brilliant scheme will provide Hamlet with the ability to perform very strange
and unusual acts, and will not be questioned for it. If he randomly starts
accusing people of murder, or if he interrupts a big dinner, or if he says
things that are very inappropriate, nobody will realize what his true intentions
are, because they will think that he is crazy. Hamlet uses this scheme to pursue
his revenge on Claudius. Revenge causes one to act through anger, rather than
reason. It is based on the principle of, “An eye for an eye.” This is what
Hamlet wants; to avenge his father’s death, by killing Claudius. Hamlet
decides to change a play that will be performed in front of the King and Queen.

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He changes it, so it is a reenactment of Claudius’ killing King Hamlet. While
the play is being performed, Hamlet will watch for Claudius’ reaction to it.

If Claudius starts getting squirmy or uneasy, Hamlet will know for sure that
Claudius did, in fact, kill his father. Hamlet would probably take any little
movement by Claudius as a confession of guilt, because he is so angry about his
father’s death, and wants revenge very badly. This is why he tells Horatio,
“I prithee, when thou sees that act afoot, even with the very comment of thy
soul observe my uncle. If his occulted guilt do not itself unkennel in one
speech, it is a damned ghost that we have seen, and my imaginations are as foul
as Vulcan’s stithy,” (III.ii.80-86). This is a great example of Hamlet using
his intelligence. He asked the “level-headed” Horatio to help him judge his
uncle’s actions, knowing that he, himself, is too full of rage. When the play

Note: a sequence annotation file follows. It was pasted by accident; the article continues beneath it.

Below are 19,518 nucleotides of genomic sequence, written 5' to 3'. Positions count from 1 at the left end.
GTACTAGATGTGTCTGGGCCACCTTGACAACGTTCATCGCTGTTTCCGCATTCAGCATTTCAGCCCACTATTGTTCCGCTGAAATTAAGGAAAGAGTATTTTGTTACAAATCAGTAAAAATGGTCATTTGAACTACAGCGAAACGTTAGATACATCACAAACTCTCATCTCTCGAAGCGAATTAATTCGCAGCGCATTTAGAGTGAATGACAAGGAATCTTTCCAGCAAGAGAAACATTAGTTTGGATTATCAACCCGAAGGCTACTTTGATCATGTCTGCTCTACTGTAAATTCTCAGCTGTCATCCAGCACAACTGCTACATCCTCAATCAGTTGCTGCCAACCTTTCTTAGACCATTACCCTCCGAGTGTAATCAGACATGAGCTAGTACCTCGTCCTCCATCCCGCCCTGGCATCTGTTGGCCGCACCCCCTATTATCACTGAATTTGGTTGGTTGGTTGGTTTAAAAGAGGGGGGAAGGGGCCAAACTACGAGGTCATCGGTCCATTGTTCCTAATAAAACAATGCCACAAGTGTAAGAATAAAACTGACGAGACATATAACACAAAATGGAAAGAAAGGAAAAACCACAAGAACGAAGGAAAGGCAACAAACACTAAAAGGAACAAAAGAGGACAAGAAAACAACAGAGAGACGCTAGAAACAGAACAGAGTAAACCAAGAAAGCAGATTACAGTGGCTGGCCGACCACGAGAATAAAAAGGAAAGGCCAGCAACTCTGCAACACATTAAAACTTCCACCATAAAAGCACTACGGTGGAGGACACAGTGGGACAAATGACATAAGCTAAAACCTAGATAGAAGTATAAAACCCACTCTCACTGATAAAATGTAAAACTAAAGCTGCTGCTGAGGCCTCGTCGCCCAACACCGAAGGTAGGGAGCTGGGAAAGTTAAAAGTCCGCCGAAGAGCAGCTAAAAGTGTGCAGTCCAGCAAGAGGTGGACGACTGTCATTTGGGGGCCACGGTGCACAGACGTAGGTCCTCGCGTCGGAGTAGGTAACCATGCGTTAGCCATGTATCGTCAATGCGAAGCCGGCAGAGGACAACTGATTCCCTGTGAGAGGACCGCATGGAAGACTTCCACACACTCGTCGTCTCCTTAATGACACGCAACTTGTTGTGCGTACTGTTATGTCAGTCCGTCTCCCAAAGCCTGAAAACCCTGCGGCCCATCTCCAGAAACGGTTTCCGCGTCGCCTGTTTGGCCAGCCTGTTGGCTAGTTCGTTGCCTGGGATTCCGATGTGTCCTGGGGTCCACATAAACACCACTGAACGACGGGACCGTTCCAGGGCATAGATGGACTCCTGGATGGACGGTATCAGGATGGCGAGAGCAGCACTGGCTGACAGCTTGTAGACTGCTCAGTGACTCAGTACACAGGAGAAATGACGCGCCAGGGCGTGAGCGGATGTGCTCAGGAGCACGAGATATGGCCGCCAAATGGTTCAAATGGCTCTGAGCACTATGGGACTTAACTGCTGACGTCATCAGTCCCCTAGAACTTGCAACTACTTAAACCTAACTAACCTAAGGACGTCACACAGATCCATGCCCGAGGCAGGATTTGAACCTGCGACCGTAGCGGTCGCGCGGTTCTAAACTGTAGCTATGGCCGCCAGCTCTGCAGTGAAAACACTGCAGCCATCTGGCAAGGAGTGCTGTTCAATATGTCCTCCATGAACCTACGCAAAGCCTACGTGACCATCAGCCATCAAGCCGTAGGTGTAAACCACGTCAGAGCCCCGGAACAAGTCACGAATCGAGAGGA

actually proceeds, Claudius stands up angrily, Polonius tells the actors to stop
the play, and everyone leaves, except for Hamlet and Horatio. Hamlet is pleased
to finally know for sure that Claudius murdered his father, and Horatio agrees.

Feeling bloodthirsty, and full of rage, Hamlet wants to kill Claudius, but
Rosencrantz and Guildenstern tell him that he will not be able to see the King
right now. Hamlet decides to go speak with his mother. The ghost told Hamlet not
to harm his mother, and let fate decide her future, so he figures he will not do
anything to his mother. “Let me be cruel, not unnatural; I will speak daggers
to her, but use none,” (III.iii.403-404). This is another example of Hamlet
using his intelligence to control his rage. He will not go against the ghost’s
words, now that he is certain that the ghost really was his father. Polonius
tells Claudius that Hamlet is on his way to Queen Gertrude’s room, and that he
will hide in the room to hear what Hamlet has to say. Claudius thanks him, and
Polonius goes off and hides behind the arras in Gertrude’s room. Hamlet enters
very angrily, and after talking to his mother for a little bit, he hears an echo
from behind the arras. Hamlet thinks it is Claudius, so he runs his sword